What is your talk in Luxembourg about? Actually, the studio works a lot for the industry and continues to work on experimental projects. The talk is more about this experimental side of 5.5’s work, about how we question the role of the designer in our industry. It starts from the classic method that we learned at school where the designer is ‘used’ to answer to a brief and give a shape to the wish of a marketing team. Then we continue to question this process and show how the designer can also find solutions to problems that can happen later in a life of product, during its production, its commercialisation, communication or its end of life. Somehow, we’ll show how in the last few years we built a kind of tool box to answer to different needs and problems that we can have in the production of objects. And of course this 5.5 tool box continues to evolve and is work in progress.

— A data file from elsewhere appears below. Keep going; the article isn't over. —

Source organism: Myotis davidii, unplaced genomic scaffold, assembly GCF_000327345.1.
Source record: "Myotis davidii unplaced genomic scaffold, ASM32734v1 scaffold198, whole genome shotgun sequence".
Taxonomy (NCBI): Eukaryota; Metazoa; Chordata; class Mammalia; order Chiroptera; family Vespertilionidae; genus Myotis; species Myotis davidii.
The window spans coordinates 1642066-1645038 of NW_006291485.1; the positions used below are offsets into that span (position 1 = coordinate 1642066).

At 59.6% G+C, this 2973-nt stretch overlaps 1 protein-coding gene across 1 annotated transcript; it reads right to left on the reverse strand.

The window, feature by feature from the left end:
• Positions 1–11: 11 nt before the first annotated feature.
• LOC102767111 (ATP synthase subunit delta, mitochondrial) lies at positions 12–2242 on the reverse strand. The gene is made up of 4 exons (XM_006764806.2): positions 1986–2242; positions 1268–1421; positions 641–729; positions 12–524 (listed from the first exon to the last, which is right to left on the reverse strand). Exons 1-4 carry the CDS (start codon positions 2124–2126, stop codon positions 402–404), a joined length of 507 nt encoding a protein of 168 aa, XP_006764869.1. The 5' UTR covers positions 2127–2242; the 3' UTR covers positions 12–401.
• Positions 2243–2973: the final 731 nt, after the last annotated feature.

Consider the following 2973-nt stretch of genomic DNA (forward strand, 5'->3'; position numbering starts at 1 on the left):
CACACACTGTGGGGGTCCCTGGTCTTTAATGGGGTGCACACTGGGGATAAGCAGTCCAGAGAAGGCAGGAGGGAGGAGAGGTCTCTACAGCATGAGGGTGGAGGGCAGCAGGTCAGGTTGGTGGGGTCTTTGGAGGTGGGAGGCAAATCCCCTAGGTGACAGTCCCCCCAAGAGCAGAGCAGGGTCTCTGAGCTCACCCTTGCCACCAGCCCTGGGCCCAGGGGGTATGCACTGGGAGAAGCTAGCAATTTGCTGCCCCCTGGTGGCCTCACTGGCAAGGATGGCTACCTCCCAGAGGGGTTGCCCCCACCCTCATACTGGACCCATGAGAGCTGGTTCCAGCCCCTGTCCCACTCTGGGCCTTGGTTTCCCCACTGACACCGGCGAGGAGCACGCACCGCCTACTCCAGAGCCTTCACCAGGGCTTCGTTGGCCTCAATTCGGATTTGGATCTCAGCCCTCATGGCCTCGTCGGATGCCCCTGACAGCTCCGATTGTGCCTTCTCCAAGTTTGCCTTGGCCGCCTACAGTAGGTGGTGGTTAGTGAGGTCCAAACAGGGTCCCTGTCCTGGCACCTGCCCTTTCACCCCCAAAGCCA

Apparat (2008) Baccarat
PUBLICATIONS 01 CHRISTOPH NIEMANN Illustration 02 MICHEL MALLARD Creative Direction 03 FUN FACTORY Product Design 04 ANDREAS UEBELE Signage Design 05 HARRI PECCINOTTI Photography 06 KUSTAA SAKSI Illustration
2009 2009 2009 2010 2010 2010
with Carrérotondes asbl Mapping August. An Infographic Challenge 2010
PUBLISHER Design Friends COORDINATION Arnaud Mouriamé LAYOUT Miriam Rosner INTERVIEW Merel Kokhuis PRINT Faber Imprimerie PRINT RUN 500 (Limited edition) ISBN 978-99959-625-8-6 PRICE 5 € DESIGN FRIENDS Association sans but lucratif (Luxembourg) BOARDMEMBERS Silvano Vidale (President) Arnaud Mouriamé (Vice-president) Nadine Clemens (Secretary) Heike Fries (Treasurer) Mike Koedinger (Boardmember)
02 February 2011, 6.30 pm / Mudam Luxembourg
This catalogue is published for 5.5 Designersâ€™ lecture at Mudam Luxembourg on February 2, 2011 organized by Design Friends.
Design Friends would like to thank all their members and sponsors for their support.
In collaboration with
Support Design Friends and become a member. More informations on www.designfriends.lu
ÂŠ Thomas Mailaender
Published on Feb 1, 2011